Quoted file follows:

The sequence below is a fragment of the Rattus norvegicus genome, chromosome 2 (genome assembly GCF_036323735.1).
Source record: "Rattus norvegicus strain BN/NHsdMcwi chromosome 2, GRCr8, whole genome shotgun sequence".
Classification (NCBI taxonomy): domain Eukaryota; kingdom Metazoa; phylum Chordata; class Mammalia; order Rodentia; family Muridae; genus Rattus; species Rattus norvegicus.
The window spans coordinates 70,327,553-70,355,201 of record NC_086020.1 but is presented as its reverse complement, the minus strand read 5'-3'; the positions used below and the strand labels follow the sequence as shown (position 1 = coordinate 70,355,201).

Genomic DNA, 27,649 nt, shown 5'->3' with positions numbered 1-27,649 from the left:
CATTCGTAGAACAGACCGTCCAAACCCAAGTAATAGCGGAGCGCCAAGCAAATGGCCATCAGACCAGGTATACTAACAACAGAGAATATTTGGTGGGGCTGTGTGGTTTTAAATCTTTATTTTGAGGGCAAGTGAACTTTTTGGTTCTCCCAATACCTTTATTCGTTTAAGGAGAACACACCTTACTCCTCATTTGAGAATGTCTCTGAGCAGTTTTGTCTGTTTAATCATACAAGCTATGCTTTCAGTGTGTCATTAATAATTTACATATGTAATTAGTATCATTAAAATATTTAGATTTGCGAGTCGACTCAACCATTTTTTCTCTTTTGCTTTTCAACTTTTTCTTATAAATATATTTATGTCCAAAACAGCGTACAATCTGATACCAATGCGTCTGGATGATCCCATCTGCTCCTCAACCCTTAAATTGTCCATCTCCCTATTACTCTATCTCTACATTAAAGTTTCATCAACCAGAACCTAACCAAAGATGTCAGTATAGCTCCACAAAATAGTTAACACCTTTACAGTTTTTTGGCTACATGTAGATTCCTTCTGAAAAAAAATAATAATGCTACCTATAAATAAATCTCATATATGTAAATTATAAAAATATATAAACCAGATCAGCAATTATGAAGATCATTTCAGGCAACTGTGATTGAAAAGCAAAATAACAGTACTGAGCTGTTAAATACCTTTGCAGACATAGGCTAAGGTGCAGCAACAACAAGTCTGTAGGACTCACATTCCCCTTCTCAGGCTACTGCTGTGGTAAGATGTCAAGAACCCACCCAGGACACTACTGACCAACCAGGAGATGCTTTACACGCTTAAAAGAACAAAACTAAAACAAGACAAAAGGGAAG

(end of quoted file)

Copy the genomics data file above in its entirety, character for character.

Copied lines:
The sequence below is a fragment of the Rattus norvegicus genome, chromosome 2 (genome assembly GCF_036323735.1).
Source record: "Rattus norvegicus strain BN/NHsdMcwi chromosome 2, GRCr8, whole genome shotgun sequence".
Classification (NCBI taxonomy): domain Eukaryota; kingdom Metazoa; phylum Chordata; class Mammalia; order Rodentia; family Muridae; genus Rattus; species Rattus norvegicus.
The window spans coordinates 70,327,553-70,355,201 of record NC_086020.1 but is presented as its reverse complement, the minus strand read 5'-3'; the positions used below and the strand labels follow the sequence as shown (position 1 = coordinate 70,355,201).

Genomic DNA, 27,649 nt, shown 5'->3' with positions numbered 1-27,649 from the left:
CATTCGTAGAACAGACCGTCCAAACCCAAGTAATAGCGGAGCGCCAAGCAAATGGCCATCAGACCAGGTATACTAACAACAGAGAATATTTGGTGGGGCTGTGTGGTTTTAAATCTTTATTTTGAGGGCAAGTGAACTTTTTGGTTCTCCCAATACCTTTATTCGTTTAAGGAGAACACACCTTACTCCTCATTTGAGAATGTCTCTGAGCAGTTTTGTCTGTTTAATCATACAAGCTATGCTTTCAGTGTGTCATTAATAATTTACATATGTAATTAGTATCATTAAAATATTTAGATTTGCGAGTCGACTCAACCATTTTTTCTCTTTTGCTTTTCAACTTTTTCTTATAAATATATTTATGTCCAAAACAGCGTACAATCTGATACCAATGCGTCTGGATGATCCCATCTGCTCCTCAACCCTTAAATTGTCCATCTCCCTATTACTCTATCTCTACATTAAAGTTTCATCAACCAGAACCTAACCAAAGATGTCAGTATAGCTCCACAAAATAGTTAACACCTTTACAGTTTTTTGGCTACATGTAGATTCCTTCTGAAAAAAAATAATAATGCTACCTATAAATAAATCTCATATATGTAAATTATAAAAATATATAAACCAGATCAGCAATTATGAAGATCATTTCAGGCAACTGTGATTGAAAAGCAAAATAACAGTACTGAGCTGTTAAATACCTTTGCAGACATAGGCTAAGGTGCAGCAACAACAAGTCTGTAGGACTCACATTCCCCTTCTCAGGCTACTGCTGTGGTAAGATGTCAAGAACCCACCCAGGACACTACTGACCAACCAGGAGATGCTTTACACGCTTAAAAGAACAAAACTAAAACAAGACAAAAGGGAAG